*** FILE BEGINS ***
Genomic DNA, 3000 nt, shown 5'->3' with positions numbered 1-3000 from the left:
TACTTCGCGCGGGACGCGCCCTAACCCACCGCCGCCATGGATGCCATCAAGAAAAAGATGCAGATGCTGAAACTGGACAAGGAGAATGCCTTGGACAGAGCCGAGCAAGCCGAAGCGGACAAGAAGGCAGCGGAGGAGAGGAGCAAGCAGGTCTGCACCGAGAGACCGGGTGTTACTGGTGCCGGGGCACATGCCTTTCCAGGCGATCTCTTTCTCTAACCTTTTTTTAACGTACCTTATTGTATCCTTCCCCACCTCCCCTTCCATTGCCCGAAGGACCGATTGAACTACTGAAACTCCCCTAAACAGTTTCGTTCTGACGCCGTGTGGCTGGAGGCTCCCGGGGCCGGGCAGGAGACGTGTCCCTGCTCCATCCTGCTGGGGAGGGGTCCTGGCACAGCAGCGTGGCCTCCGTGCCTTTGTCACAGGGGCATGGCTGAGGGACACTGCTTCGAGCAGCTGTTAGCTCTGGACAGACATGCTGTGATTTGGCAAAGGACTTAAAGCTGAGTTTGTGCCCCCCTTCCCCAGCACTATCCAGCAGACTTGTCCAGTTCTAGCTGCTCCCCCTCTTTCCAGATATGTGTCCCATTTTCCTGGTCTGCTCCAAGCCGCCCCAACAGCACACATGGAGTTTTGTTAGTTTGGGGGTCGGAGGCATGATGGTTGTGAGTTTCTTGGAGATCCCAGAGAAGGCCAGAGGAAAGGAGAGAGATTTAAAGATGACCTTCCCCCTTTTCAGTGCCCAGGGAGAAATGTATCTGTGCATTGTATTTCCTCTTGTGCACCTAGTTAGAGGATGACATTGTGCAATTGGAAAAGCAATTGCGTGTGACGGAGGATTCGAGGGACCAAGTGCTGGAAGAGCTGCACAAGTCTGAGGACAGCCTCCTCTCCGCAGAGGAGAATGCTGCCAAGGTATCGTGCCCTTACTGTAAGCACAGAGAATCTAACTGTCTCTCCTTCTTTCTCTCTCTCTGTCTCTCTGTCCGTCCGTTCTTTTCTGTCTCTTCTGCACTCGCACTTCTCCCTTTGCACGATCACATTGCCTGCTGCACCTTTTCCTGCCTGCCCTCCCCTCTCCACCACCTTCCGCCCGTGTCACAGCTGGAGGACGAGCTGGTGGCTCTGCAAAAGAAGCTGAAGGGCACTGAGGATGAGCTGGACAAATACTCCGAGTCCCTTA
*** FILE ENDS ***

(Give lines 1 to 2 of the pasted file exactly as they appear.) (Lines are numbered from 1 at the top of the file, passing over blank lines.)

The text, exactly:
Genomic DNA, 3000 nt, shown 5'->3' with positions numbered 1-3000 from the left:
TACTTCGCGCGGGACGCGCCCTAACCCACCGCCGCCATGGATGCCATCAAGAAAAAGATGCAGATGCTGAAACTGGACAAGGAGAATGCCTTGGACAGAGCCGAGCAAGCCGAAGCGGACAAGAAGGCAGCGGAGGAGAGGAGCAAGCAGGTCTGCACCGAGAGACCGGGTGTTACTGGTGCCGGGGCACATGCCTTTCCAGGCGATCTCTTTCTCTAACCTTTTTTTAACGTACCTTATTGTATCCTTCCCCACCTCCCCTTCCATTGCCCGAAGGACCGATTGAACTACTGAAACTCCCCTAAACAGTTTCGTTCTGACGCCGTGTGGCTGGAGGCTCCCGGGGCCGGGCAGGAGACGTGTCCCTGCTCCATCCTGCTGGGGAGGGGTCCTGGCACAGCAGCGTGGCCTCCGTGCCTTTGTCACAGGGGCATGGCTGAGGGACACTGCTTCGAGCAGCTGTTAGCTCTGGACAGACATGCTGTGATTTGGCAAAGGACTTAAAGCTGAGTTTGTGCCCCCCTTCCCCAGCACTATCCAGCAGACTTGTCCAGTTCTAGCTGCTCCCCCTCTTTCCAGATATGTGTCCCATTTTCCTGGTCTGCTCCAAGCCGCCCCAACAGCACACATGGAGTTTTGTTAGTTTGGGGGTCGGAGGCATGATGGTTGTGAGTTTCTTGGAGATCCCAGAGAAGGCCAGAGGAAAGGAGAGAGATTTAAAGATGACCTTCCCCCTTTTCAGTGCCCAGGGAGAAATGTATCTGTGCATTGTATTTCCTCTTGTGCACCTAGTTAGAGGATGACATTGTGCAATTGGAAAAGCAATTGCGTGTGACGGAGGATTCGAGGGACCAAGTGCTGGAAGAGCTGCACAAGTCTGAGGACAGCCTCCTCTCCGCAGAGGAGAATGCTGCCAAGGTATCGTGCCCTTACTGTAAGCACAGAGAATCTAACTGTCTCTCCTTCTTTCTCTCTCTCTGTCTCTCTGTCCGTCCGTTCTTTTCTGTCTCTTCTGCACTCGCACTTCTCCCTTTGCACGATCACATTGCCTGCTGCACCTTTTCCTGCCTGCCCTCCCCTCTCCACCACCTTCCGCCCGTGTCACAGCTGGAGGACGAGCTGGTGGCTCTGCAAAAGAAGCTGAAGGGCACTGAGGATGAGCTGGACAAATACTCCGAGTCCCTTA